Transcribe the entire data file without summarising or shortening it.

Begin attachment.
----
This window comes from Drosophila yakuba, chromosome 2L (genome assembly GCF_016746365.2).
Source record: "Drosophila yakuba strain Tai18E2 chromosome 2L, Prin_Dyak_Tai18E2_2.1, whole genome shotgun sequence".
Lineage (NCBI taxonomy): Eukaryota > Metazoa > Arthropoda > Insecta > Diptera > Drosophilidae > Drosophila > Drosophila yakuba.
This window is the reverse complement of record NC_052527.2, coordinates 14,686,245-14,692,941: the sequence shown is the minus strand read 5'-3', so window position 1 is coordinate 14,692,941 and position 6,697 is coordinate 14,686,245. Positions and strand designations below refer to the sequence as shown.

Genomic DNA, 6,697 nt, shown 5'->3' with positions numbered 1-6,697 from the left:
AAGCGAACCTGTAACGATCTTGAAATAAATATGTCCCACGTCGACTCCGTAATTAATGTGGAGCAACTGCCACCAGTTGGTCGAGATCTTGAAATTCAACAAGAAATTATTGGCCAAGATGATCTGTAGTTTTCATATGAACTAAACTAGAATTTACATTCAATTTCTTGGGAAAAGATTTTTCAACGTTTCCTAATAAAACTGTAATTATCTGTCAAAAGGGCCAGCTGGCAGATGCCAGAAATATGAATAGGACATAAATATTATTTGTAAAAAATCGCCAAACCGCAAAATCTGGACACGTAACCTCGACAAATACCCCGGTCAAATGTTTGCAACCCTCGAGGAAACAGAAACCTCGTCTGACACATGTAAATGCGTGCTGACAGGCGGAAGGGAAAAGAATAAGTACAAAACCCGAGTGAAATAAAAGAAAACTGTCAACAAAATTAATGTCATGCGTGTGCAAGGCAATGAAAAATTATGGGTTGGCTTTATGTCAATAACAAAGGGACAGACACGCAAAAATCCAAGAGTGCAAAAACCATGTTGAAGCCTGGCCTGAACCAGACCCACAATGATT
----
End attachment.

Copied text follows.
This window comes from Drosophila yakuba, chromosome 2L (genome assembly GCF_016746365.2).
Source record: "Drosophila yakuba strain Tai18E2 chromosome 2L, Prin_Dyak_Tai18E2_2.1, whole genome shotgun sequence".
Lineage (NCBI taxonomy): Eukaryota > Metazoa > Arthropoda > Insecta > Diptera > Drosophilidae > Drosophila > Drosophila yakuba.
This window is the reverse complement of record NC_052527.2, coordinates 14,686,245-14,692,941: the sequence shown is the minus strand read 5'-3', so window position 1 is coordinate 14,692,941 and position 6,697 is coordinate 14,686,245. Positions and strand designations below refer to the sequence as shown.

Genomic DNA, 6,697 nt, shown 5'->3' with positions numbered 1-6,697 from the left:
AAGCGAACCTGTAACGATCTTGAAATAAATATGTCCCACGTCGACTCCGTAATTAATGTGGAGCAACTGCCACCAGTTGGTCGAGATCTTGAAATTCAACAAGAAATTATTGGCCAAGATGATCTGTAGTTTTCATATGAACTAAACTAGAATTTACATTCAATTTCTTGGGAAAAGATTTTTCAACGTTTCCTAATAAAACTGTAATTATCTGTCAAAAGGGCCAGCTGGCAGATGCCAGAAATATGAATAGGACATAAATATTATTTGTAAAAAATCGCCAAACCGCAAAATCTGGACACGTAACCTCGACAAATACCCCGGTCAAATGTTTGCAACCCTCGAGGAAACAGAAACCTCGTCTGACACATGTAAATGCGTGCTGACAGGCGGAAGGGAAAAGAATAAGTACAAAACCCGAGTGAAATAAAAGAAAACTGTCAACAAAATTAATGTCATGCGTGTGCAAGGCAATGAAAAATTATGGGTTGGCTTTATGTCAATAACAAAGGGACAGACACGCAAAAATCCAAGAGTGCAAAAACCATGTTGAAGCCTGGCCTGAACCAGACCCACAATGATT